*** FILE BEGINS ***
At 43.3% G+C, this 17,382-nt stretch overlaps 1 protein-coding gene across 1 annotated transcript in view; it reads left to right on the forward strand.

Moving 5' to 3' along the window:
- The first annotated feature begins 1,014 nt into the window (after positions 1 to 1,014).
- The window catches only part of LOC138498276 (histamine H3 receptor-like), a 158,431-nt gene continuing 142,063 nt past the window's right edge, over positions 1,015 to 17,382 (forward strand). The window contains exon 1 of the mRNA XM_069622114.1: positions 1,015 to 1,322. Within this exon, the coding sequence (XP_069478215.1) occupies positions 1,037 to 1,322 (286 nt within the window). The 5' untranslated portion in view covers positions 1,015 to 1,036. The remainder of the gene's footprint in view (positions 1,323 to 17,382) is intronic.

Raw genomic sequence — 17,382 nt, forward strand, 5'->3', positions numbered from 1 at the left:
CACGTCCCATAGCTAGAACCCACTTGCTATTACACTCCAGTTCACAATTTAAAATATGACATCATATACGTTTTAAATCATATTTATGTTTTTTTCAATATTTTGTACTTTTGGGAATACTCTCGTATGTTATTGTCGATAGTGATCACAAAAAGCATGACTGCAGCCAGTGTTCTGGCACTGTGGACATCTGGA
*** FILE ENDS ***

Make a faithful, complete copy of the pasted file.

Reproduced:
At 43.3% G+C, this 17,382-nt stretch overlaps 1 protein-coding gene across 1 annotated transcript in view; it reads left to right on the forward strand.

Moving 5' to 3' along the window:
- The first annotated feature begins 1,014 nt into the window (after positions 1 to 1,014).
- The window catches only part of LOC138498276 (histamine H3 receptor-like), a 158,431-nt gene continuing 142,063 nt past the window's right edge, over positions 1,015 to 17,382 (forward strand). The window contains exon 1 of the mRNA XM_069622114.1: positions 1,015 to 1,322. Within this exon, the coding sequence (XP_069478215.1) occupies positions 1,037 to 1,322 (286 nt within the window). The 5' untranslated portion in view covers positions 1,015 to 1,036. The remainder of the gene's footprint in view (positions 1,323 to 17,382) is intronic.

Raw genomic sequence — 17,382 nt, forward strand, 5'->3', positions numbered from 1 at the left:
CACGTCCCATAGCTAGAACCCACTTGCTATTACACTCCAGTTCACAATTTAAAATATGACATCATATACGTTTTAAATCATATTTATGTTTTTTTCAATATTTTGTACTTTTGGGAATACTCTCGTATGTTATTGTCGATAGTGATCACAAAAAGCATGACTGCAGCCAGTGTTCTGGCACTGTGGACATCTGGA